Health Data Breaches: 3 Lessons LearnedInsights From Major Healthcare Sector Breaches and Cyberattacks
The healthcare sector has had plenty of significant data breaches so far this year.
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What can be learned from organizations' experiences? Here are three key lessons based on my recent conversations with security experts.
Vendor risk management is more important than ever. Many of the largest health data breaches this year have involved third parties. For example, the largest health data breach so far in 2019 was a cyberattack disclosed in the spring by debt collection firm, American Medical Collection Agency, which impacted more than two dozen clients and 20 million-plus individuals. And a ransomware attack revealed last week by IT services firm Virtual Care Provider Inc. impacted more than 110 healthcare entities, including several nursing homes.
With vendors presenting some very serious security vulnerabilities, healthcare entities need to make sure their contracts with third parties precisely spell out security expectations.
For instance, organizations should include in their contracts the right to audit their vendors' ability to detect, defend and recover from attacks, notes Clyde Hewitt, executive adviser at security consulting firm CynergisTek. "Obviously, this is time-critical because it could take months or years to renegotiate a new contract. Contracts should also specify that any cyber insurance limits are adequate to cover all potential losses to all clients, not just one."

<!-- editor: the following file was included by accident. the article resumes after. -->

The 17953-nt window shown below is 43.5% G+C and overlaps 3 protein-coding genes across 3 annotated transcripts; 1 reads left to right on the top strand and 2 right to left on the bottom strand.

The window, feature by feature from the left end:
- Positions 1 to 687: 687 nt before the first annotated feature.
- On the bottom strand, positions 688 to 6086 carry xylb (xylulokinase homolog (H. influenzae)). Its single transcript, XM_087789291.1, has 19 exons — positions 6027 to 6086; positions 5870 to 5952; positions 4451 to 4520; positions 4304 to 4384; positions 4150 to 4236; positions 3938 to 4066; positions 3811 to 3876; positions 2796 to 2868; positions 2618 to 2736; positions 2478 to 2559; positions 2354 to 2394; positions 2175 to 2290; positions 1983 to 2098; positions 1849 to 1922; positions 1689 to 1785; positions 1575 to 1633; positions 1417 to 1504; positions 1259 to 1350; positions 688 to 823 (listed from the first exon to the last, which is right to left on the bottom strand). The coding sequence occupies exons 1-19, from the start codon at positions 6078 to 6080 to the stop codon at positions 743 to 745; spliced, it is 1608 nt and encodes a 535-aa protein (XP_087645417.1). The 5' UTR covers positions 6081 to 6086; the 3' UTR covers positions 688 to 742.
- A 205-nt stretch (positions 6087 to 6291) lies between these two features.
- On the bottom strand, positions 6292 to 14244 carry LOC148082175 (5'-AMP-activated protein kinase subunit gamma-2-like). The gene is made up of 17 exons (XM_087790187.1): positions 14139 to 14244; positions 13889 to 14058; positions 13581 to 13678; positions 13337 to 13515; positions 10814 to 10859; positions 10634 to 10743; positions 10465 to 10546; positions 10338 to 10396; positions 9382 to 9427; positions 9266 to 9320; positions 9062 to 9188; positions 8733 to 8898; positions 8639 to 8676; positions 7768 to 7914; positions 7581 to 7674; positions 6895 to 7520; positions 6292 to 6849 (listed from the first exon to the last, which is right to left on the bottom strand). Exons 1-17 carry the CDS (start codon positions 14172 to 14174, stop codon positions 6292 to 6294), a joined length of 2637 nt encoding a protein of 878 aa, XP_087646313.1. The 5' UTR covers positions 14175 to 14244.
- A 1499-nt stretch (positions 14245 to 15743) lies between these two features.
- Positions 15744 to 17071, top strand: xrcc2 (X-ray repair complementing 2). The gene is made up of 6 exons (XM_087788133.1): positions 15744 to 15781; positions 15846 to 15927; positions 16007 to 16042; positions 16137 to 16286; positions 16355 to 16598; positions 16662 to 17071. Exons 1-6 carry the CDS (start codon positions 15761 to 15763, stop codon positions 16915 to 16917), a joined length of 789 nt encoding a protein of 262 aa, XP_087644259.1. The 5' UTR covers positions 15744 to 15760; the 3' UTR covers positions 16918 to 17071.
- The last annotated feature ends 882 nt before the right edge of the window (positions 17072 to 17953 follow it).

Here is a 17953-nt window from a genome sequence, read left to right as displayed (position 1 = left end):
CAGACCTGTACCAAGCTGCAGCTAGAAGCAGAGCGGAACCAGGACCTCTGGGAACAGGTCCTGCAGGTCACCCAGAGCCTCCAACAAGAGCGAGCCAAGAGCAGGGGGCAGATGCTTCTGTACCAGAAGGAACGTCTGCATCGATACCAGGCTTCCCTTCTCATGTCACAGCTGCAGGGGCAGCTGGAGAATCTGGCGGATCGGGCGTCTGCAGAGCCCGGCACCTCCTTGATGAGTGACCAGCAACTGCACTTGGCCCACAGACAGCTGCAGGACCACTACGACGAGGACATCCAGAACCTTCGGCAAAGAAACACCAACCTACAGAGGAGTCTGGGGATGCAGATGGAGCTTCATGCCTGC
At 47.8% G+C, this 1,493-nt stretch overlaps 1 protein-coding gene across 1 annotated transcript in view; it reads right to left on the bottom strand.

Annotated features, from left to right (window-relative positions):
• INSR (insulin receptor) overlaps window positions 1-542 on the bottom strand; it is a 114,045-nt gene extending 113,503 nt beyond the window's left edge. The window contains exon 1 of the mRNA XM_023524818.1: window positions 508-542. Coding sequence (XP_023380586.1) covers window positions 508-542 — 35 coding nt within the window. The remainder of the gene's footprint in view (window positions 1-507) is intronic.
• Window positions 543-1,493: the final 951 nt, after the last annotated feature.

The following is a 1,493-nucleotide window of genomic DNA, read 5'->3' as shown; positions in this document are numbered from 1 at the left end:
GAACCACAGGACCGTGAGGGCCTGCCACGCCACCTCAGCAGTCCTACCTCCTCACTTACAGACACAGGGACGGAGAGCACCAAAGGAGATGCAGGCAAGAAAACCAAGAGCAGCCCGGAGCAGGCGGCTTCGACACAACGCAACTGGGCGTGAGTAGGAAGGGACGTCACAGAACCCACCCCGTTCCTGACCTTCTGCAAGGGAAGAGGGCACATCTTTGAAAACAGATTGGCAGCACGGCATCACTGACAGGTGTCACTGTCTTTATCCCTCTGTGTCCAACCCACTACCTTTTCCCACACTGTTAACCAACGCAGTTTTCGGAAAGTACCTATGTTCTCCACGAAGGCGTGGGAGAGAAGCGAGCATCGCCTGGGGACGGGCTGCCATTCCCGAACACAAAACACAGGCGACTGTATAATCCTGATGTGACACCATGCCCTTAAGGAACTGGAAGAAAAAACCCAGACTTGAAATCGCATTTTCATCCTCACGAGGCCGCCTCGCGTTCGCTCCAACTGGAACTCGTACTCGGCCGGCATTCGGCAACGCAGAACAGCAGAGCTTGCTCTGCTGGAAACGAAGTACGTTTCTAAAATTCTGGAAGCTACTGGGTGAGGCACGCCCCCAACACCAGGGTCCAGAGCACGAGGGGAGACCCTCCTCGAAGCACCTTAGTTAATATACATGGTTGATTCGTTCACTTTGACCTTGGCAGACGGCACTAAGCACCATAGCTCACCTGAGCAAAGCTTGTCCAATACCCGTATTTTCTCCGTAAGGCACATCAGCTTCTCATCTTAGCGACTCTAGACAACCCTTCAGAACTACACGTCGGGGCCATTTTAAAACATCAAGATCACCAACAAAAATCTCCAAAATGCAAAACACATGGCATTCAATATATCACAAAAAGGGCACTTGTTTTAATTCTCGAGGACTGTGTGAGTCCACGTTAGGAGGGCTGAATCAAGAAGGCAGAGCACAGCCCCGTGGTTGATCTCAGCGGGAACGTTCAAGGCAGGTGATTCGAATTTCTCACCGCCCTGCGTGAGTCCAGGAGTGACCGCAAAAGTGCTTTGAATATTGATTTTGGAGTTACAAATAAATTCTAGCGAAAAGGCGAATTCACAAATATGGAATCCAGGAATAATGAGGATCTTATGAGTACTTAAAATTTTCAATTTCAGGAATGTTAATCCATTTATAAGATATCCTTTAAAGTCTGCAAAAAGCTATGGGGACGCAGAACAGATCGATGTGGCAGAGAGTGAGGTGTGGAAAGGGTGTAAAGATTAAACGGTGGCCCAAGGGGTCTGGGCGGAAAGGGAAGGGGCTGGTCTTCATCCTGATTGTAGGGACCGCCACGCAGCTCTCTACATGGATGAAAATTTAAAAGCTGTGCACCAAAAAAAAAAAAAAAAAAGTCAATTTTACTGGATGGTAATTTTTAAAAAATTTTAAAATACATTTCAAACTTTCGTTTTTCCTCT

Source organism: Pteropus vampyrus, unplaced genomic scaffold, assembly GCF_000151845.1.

There's no guarantee you'll recover all your data after a ransomware attack - even if you're able to restore your systems using backups. For instance, New York-based Brooklyn Hospital Center recently disclosed that while it was able to recover some of its patients' affected data in the wake of a recent ransomware attack, some was unrecoverable.
Difficulties recovering all data can stem from incomplete data backup practices. And certain strains of ransomware reformat data so it can no longer be accessed.
"The Ryuk ransomware has been reported to reformat drives containing backups and shadow copies of virtual servers when it could not successfully encrypt them," Hewitt notes. That means "healthcare providers may need to resort to keeping a paper copy of the most critical needs, for example medications lists, but only rely on them in an emergency."
Keep IT infrastructures, software patching, security policies, workforce training and incident response and business continuity plans up to date. "Healthcare organizations need to conduct a ransomware readiness assessment to determine if safeguards and controls are adequate and if their response procedures address [federal and state] reporting requirements," notes Tom Walsh, president of consulting firm tw-Security.
"Educating staff with a phishing awareness program, deploying anti-malware detection and remediation tools, and regularly patching the organization's systems are all good practices in preventing a successful ransomware attack," says Jon Moore, chief risk officer at security and privacy consulting firm Clearwater. "If an organization is unable to prevent the attack, then it is dependent on its response and recovery capability to mitigate the impact."
Hewitt is even more blunt: "Reliance on shelfware, - for example, old business continuity/disaster recovery plans that have not been updated or tested in years - has the potential to put providers out of business. Tests should be conducted using real-world scenarios, all deficiencies should be documented, and those risks should assigned to business owners to mitigate."
Has your organization learned other critical lessons this year? In invite you to share those in the space below.